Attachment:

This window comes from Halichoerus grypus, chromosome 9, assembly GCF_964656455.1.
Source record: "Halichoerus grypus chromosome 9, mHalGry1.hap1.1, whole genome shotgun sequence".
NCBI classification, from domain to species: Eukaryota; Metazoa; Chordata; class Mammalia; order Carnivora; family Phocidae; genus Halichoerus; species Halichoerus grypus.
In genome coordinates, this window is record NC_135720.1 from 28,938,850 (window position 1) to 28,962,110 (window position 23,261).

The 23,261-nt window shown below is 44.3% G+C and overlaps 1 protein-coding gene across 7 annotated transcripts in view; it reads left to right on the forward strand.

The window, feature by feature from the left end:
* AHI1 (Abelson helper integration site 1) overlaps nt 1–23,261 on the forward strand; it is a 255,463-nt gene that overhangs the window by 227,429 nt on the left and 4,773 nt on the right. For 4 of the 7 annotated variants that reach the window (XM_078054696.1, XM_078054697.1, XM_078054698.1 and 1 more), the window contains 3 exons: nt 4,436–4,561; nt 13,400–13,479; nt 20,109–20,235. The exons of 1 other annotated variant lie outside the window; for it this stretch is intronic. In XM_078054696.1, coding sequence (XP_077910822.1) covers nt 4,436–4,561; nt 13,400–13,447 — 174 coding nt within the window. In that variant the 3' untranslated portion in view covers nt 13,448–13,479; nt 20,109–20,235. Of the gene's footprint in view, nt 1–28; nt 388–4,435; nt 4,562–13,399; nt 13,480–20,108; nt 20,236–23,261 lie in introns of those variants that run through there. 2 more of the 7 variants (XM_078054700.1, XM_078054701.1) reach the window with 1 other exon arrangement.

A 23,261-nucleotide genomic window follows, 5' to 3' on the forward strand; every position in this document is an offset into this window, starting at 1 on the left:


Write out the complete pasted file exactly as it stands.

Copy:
This window comes from Halichoerus grypus, chromosome 9, assembly GCF_964656455.1.
Source record: "Halichoerus grypus chromosome 9, mHalGry1.hap1.1, whole genome shotgun sequence".
NCBI classification, from domain to species: Eukaryota; Metazoa; Chordata; class Mammalia; order Carnivora; family Phocidae; genus Halichoerus; species Halichoerus grypus.
In genome coordinates, this window is record NC_135720.1 from 28,938,850 (window position 1) to 28,962,110 (window position 23,261).

The 23,261-nt window shown below is 44.3% G+C and overlaps 1 protein-coding gene across 7 annotated transcripts in view; it reads left to right on the forward strand.

The window, feature by feature from the left end:
* AHI1 (Abelson helper integration site 1) overlaps nt 1–23,261 on the forward strand; it is a 255,463-nt gene that overhangs the window by 227,429 nt on the left and 4,773 nt on the right. For 4 of the 7 annotated variants that reach the window (XM_078054696.1, XM_078054697.1, XM_078054698.1 and 1 more), the window contains 3 exons: nt 4,436–4,561; nt 13,400–13,479; nt 20,109–20,235. The exons of 1 other annotated variant lie outside the window; for it this stretch is intronic. In XM_078054696.1, coding sequence (XP_077910822.1) covers nt 4,436–4,561; nt 13,400–13,447 — 174 coding nt within the window. In that variant the 3' untranslated portion in view covers nt 13,448–13,479; nt 20,109–20,235. Of the gene's footprint in view, nt 1–28; nt 388–4,435; nt 4,562–13,399; nt 13,480–20,108; nt 20,236–23,261 lie in introns of those variants that run through there. 2 more of the 7 variants (XM_078054700.1, XM_078054701.1) reach the window with 1 other exon arrangement.

A 23,261-nucleotide genomic window follows, 5' to 3' on the forward strand; every position in this document is an offset into this window, starting at 1 on the left: